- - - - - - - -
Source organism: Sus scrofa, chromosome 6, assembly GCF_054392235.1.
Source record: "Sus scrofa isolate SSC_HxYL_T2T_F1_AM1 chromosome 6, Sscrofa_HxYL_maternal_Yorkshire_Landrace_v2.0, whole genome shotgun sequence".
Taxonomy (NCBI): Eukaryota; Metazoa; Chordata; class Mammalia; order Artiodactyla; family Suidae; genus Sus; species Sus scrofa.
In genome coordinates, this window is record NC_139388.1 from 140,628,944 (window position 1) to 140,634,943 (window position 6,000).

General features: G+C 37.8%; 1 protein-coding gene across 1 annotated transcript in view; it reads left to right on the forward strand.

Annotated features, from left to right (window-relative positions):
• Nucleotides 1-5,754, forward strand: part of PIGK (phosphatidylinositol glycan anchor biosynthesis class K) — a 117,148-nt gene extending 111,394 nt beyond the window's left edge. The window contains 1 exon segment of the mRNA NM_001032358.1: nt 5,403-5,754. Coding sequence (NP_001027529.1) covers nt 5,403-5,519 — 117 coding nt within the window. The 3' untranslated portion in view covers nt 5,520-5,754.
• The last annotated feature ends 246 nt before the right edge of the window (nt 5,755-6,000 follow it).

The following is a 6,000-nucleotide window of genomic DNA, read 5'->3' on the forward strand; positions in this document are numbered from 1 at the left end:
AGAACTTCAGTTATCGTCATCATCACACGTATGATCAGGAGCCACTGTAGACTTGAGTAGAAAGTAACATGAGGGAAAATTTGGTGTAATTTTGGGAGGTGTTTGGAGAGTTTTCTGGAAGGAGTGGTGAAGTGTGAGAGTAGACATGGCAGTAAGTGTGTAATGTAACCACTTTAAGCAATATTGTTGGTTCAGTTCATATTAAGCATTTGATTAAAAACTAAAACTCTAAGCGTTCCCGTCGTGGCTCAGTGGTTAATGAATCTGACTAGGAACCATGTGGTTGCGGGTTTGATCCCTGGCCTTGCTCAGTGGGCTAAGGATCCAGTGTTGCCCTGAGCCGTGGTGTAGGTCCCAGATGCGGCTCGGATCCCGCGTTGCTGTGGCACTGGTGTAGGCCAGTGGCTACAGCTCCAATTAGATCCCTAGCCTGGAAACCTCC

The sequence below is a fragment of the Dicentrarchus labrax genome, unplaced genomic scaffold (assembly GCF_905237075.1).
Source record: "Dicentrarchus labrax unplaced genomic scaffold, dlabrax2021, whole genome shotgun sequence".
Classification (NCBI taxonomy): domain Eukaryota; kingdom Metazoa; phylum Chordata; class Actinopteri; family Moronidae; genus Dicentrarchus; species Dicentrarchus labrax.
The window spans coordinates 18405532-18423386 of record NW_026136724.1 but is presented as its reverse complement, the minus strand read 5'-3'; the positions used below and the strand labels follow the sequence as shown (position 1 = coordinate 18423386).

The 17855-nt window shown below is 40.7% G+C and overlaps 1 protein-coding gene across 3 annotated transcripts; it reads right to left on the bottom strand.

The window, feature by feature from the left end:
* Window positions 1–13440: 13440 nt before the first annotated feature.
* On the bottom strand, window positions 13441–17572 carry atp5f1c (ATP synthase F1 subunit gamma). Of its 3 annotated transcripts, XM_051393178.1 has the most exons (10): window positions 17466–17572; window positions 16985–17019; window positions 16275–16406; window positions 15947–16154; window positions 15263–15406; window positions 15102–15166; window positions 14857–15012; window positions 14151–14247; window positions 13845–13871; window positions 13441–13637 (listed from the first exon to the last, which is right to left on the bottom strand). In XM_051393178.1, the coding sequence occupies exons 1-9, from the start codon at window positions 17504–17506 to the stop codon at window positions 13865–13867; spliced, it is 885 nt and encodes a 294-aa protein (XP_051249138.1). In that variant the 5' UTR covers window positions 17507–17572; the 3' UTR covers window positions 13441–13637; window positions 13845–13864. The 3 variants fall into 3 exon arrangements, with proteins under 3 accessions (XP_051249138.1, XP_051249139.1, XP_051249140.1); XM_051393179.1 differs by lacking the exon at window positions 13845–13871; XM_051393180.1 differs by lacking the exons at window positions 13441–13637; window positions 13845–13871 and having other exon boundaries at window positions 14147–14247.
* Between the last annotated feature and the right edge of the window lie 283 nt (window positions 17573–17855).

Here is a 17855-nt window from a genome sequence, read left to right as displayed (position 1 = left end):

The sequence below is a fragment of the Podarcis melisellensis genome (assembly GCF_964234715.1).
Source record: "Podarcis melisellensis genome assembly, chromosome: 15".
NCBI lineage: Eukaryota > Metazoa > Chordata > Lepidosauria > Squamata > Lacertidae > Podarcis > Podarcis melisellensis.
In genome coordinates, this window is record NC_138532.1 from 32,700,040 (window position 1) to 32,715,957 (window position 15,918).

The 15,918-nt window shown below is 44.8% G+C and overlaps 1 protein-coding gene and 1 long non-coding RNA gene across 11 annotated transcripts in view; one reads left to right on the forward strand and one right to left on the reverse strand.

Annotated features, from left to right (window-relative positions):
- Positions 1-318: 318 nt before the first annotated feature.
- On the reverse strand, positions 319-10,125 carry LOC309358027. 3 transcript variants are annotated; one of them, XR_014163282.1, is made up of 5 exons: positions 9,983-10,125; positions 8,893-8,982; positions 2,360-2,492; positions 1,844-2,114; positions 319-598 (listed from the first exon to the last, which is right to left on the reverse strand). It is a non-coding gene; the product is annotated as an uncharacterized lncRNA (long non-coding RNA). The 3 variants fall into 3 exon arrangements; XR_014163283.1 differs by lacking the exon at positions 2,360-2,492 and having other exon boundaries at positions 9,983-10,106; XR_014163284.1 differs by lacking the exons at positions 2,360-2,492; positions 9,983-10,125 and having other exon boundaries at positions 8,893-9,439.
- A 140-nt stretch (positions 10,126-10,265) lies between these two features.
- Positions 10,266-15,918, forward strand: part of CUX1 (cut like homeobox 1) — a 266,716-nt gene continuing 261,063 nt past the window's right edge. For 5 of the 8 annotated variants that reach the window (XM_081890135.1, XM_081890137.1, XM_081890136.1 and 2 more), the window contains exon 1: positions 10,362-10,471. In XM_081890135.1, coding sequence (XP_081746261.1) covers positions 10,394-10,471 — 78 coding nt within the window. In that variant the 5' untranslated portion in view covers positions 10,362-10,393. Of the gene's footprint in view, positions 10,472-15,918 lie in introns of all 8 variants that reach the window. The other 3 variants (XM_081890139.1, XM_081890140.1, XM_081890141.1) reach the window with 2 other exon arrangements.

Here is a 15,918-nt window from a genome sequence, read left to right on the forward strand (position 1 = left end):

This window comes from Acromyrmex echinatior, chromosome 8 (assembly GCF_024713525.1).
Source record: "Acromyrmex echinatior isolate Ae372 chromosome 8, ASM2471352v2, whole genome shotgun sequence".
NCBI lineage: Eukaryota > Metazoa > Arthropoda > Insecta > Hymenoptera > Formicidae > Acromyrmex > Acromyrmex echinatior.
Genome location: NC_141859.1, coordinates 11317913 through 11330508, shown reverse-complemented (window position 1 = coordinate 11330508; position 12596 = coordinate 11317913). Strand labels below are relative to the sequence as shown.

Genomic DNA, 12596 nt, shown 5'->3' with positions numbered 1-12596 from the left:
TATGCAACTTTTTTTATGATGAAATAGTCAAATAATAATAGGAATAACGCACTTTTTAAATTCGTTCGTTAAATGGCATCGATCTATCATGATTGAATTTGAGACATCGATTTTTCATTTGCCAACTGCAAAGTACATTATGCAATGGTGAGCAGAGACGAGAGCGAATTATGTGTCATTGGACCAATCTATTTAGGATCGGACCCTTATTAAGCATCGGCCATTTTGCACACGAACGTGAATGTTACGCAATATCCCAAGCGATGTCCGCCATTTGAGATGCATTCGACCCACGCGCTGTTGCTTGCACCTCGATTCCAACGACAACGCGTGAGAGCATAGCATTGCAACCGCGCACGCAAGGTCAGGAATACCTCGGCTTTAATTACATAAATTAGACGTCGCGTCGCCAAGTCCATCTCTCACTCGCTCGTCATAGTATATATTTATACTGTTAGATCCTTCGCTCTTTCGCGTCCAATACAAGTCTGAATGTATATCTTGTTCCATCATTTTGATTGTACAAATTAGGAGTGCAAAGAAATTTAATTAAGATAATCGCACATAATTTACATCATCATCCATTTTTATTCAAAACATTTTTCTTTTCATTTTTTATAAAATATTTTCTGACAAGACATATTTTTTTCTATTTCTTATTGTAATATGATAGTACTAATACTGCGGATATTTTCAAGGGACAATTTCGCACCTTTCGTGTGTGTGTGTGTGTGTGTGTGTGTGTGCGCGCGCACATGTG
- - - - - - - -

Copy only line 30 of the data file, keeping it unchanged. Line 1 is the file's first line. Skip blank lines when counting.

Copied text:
- Positions 10,266-15,918, forward strand: part of CUX1 (cut like homeobox 1) — a 266,716-nt gene continuing 261,063 nt past the window's right edge. For 5 of the 8 annotated variants that reach the window (XM_081890135.1, XM_081890137.1, XM_081890136.1 and 2 more), the window contains exon 1: positions 10,362-10,471. In XM_081890135.1, coding sequence (XP_081746261.1) covers positions 10,394-10,471 — 78 coding nt within the window. In that variant the 5' untranslated portion in view covers positions 10,362-10,393. Of the gene's footprint in view, positions 10,472-15,918 lie in introns of all 8 variants that reach the window. The other 3 variants (XM_081890139.1, XM_081890140.1, XM_081890141.1) reach the window with 2 other exon arrangements.